Restoring ties with the Taliban will pose diverse challenges for Iran. With US-Iranian talks on the nuclear issue going nowhere, and with the Biden Administration unsure of what signals it wants to send the Taliban, the fate of Iranian-Afghan ties will depend in part on the actions of Iran’s chief rival, the United States. Moreover, in Iran itself, the question of whether and how to pursue relations with the Taliban is hotly contested. During his last weeks as Iran’s foreign minister, Mohammad Javad Zarif chaired a peace conference in Tehran that brought many of the Afghan antagonists, including the Taliban, around the table. He signaled cautious optimism about the course of events in Afghanistan, thus underscoring Tehran’s desire to help shape the terms of a new government in Kabul. But all of this now seems like a long time ago. The Taliban’s rapid victory, and the ongoing threat posed by ISIS-K, have both shifted the geostrategic and diplomatic ground.
The good news, if there is any, is that the threat posed by ISIS-K provides an additional incentive for Tehran and the Taliban to cooperate.
The good news, if there is any, is that the threat posed by ISIS-K provides an additional incentive for Tehran and the Taliban to cooperate. They will now have to do so with a new Iranian president, Ebrahim Raisi—who, to say the least, may not fully share the global engagement proclivities of his predecessor, Hassan Rouhani—and with a new foreign minister, Hossein Amir-Abdollahian who, like Raisi, is closely tied to Supreme Leader Ali Khamenei. If this triad of leaders will speak loudly for the “axis of resistance” strategy and ideology championed by Iran’s hardliners, it is far from clear how they can, or should, integrate the Taliban into Iran’s regional policies.
Part of the challenge facing Iran’s hard-liners is that their axis of resistance strategy is animated by conflicting strategic priorities. On the one hand, they want to align Iran with those countries that are contesting US power. With China and Russia now courting the Taliban, Tehran’s support for this effort would fit squarely into the hard-liners’ overall foreign and regional policy. On the other hand, Iran needs to sustain its links and credibility with the Hazara community, lest it be viewed as sacrificing its self-declared mission as Shia protector to the pragmatic exigencies of state interest. Hazara leaders have questioned Tehran’s commitment to their cause, even warning that Tehran might be prepared to stop backing the Hazara to win the Taliban’s favor.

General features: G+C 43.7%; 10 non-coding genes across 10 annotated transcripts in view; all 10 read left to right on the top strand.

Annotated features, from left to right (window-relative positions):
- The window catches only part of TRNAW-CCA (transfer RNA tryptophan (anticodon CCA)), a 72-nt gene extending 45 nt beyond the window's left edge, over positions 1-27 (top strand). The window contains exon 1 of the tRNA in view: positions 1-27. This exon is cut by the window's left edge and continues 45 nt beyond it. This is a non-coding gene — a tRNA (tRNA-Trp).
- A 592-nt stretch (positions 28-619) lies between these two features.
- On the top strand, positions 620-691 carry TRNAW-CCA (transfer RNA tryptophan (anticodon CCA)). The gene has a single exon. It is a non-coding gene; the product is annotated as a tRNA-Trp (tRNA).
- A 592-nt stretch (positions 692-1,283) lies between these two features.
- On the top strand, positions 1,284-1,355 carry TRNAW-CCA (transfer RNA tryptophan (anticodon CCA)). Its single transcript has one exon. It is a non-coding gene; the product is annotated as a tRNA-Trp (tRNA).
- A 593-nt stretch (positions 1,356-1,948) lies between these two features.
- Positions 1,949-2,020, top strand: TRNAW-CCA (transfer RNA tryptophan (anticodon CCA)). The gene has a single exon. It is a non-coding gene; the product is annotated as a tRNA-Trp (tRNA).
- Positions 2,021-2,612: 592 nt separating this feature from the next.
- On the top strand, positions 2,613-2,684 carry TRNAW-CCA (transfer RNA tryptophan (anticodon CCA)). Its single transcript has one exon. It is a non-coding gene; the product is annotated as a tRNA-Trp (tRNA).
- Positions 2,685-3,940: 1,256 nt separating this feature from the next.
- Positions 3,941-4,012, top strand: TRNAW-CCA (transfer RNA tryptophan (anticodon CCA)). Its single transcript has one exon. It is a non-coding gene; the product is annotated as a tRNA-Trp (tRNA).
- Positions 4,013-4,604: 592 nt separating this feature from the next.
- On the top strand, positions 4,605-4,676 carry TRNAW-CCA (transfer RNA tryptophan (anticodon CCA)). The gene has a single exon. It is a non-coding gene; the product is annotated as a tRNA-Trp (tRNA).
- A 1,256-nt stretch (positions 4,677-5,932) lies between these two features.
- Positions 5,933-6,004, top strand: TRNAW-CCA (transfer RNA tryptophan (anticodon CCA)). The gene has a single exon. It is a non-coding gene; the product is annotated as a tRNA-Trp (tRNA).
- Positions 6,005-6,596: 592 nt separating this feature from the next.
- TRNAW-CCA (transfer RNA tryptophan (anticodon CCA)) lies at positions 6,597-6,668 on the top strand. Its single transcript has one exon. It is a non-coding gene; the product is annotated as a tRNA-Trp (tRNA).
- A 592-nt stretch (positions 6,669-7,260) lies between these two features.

Iran’s approach to Afghanistan’s Shia community is not merely a religious or sectarian issue. Tehran created and worked closely with the Afghan Shia Fatemiyoun militia forces. Closely aligned with the leaders of the Islamic Revolutionary Guard Corps, the Fatemiyoun—many of whose troops returned to Afghanistan from Syria in 2020—played a key military role saving Tehran’s ally in Damascus and defeating the Islamic State in Iraq and Syria. The IRGC wants to sustain this vital relationship while pursuing ties with the Taliban in the context of Iran’s wider regional and geostrategic policy on Afghanistan. This will be a tricky task.
As they grapple with these various aims, Iran’s leaders who believe that the Taliban movement has changed must also contend with sharp criticism from within the political and even military establishment.
As they grapple with these various aims, Iran’s leaders who believe that the Taliban movement has changed must also contend with sharp criticism from within the political and even military establishment. This criticism comes from conservative and reformist media outlets, as well as religious leaders, thus underscoring the strategic and sectarian concerns in Iran that animate opposition to working with the Taliban. In the wider populace, which is already suffering from a severe economic crisis and the seemingly endless terror of COVID-19, there is little love for Afghan refugees, whose numbers may now grow. In seeking to establish his reputation as a leader whose first order priority is to address the economic plight of average and middle class Iranians, Raisi must be careful not to fall into foreign engagements that might be seen as antithetical to an “Iran first” policy. Indeed, tensions within the hard-line elite, a body that is not monolithic, will probably grow in tandem with Tehran’s efforts to balance its multiple domestic and regional policies.
Mutual interests, but multiple uncertainties
Facing multiple uncertainties, Iran’s leaders will move cautiously as they manage the dangers and opportunities that the Taliban’s victory in Afghanistan has created. But Tehran has already shown an impressive capacity for sustaining a diverse range of relationships and networks. Indeed, when it comes to the Taliban, Iran has displayed a far greater measure of pragmatism than Washington. It is now poised to reap the rewards by working with the Taliban to confront a common regional enemy: ISIS-K. This will be a sensitive enterprise, one made more complicated by fissures within the Taliban’s own leadership. Still, Iran and the Taliban have mutual interests that will favor cooperation despite their long-standing rivalry and despite—or perhaps because of—the many risks ahead.
This article has been republished with permission from Arab Center DC.